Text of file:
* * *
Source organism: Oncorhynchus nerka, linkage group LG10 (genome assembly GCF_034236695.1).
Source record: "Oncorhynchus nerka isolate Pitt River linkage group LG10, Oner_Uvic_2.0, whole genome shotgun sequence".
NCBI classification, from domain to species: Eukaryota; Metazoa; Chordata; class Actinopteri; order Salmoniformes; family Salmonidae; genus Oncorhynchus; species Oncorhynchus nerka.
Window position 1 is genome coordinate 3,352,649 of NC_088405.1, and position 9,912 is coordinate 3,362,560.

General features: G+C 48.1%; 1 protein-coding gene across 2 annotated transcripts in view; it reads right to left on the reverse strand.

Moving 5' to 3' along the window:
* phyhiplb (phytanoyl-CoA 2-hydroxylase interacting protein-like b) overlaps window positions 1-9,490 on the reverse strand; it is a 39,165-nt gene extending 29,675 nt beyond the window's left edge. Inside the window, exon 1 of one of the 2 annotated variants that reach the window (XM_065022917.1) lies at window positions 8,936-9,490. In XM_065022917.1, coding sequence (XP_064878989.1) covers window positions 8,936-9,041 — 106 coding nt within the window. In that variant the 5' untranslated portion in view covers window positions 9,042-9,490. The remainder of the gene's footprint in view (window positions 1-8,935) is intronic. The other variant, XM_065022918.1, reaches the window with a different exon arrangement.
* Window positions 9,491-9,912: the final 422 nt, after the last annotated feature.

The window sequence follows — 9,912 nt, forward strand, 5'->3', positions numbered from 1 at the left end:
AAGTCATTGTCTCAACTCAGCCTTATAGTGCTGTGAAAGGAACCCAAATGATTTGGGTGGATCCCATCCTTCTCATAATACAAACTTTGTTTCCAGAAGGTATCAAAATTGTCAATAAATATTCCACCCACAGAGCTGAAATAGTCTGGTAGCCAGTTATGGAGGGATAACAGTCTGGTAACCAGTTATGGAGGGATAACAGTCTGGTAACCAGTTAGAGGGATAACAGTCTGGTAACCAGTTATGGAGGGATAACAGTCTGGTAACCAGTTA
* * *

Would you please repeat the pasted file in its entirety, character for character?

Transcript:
Source organism: Oncorhynchus nerka, linkage group LG10 (genome assembly GCF_034236695.1).
Source record: "Oncorhynchus nerka isolate Pitt River linkage group LG10, Oner_Uvic_2.0, whole genome shotgun sequence".
NCBI classification, from domain to species: Eukaryota; Metazoa; Chordata; class Actinopteri; order Salmoniformes; family Salmonidae; genus Oncorhynchus; species Oncorhynchus nerka.
Window position 1 is genome coordinate 3,352,649 of NC_088405.1, and position 9,912 is coordinate 3,362,560.

General features: G+C 48.1%; 1 protein-coding gene across 2 annotated transcripts in view; it reads right to left on the reverse strand.

Moving 5' to 3' along the window:
* phyhiplb (phytanoyl-CoA 2-hydroxylase interacting protein-like b) overlaps window positions 1-9,490 on the reverse strand; it is a 39,165-nt gene extending 29,675 nt beyond the window's left edge. Inside the window, exon 1 of one of the 2 annotated variants that reach the window (XM_065022917.1) lies at window positions 8,936-9,490. In XM_065022917.1, coding sequence (XP_064878989.1) covers window positions 8,936-9,041 — 106 coding nt within the window. In that variant the 5' untranslated portion in view covers window positions 9,042-9,490. The remainder of the gene's footprint in view (window positions 1-8,935) is intronic. The other variant, XM_065022918.1, reaches the window with a different exon arrangement.
* Window positions 9,491-9,912: the final 422 nt, after the last annotated feature.

The window sequence follows — 9,912 nt, forward strand, 5'->3', positions numbered from 1 at the left end:
AAGTCATTGTCTCAACTCAGCCTTATAGTGCTGTGAAAGGAACCCAAATGATTTGGGTGGATCCCATCCTTCTCATAATACAAACTTTGTTTCCAGAAGGTATCAAAATTGTCAATAAATATTCCACCCACAGAGCTGAAATAGTCTGGTAGCCAGTTATGGAGGGATAACAGTCTGGTAACCAGTTATGGAGGGATAACAGTCTGGTAACCAGTTAGAGGGATAACAGTCTGGTAACCAGTTATGGAGGGATAACAGTCTGGTAACCAGTTA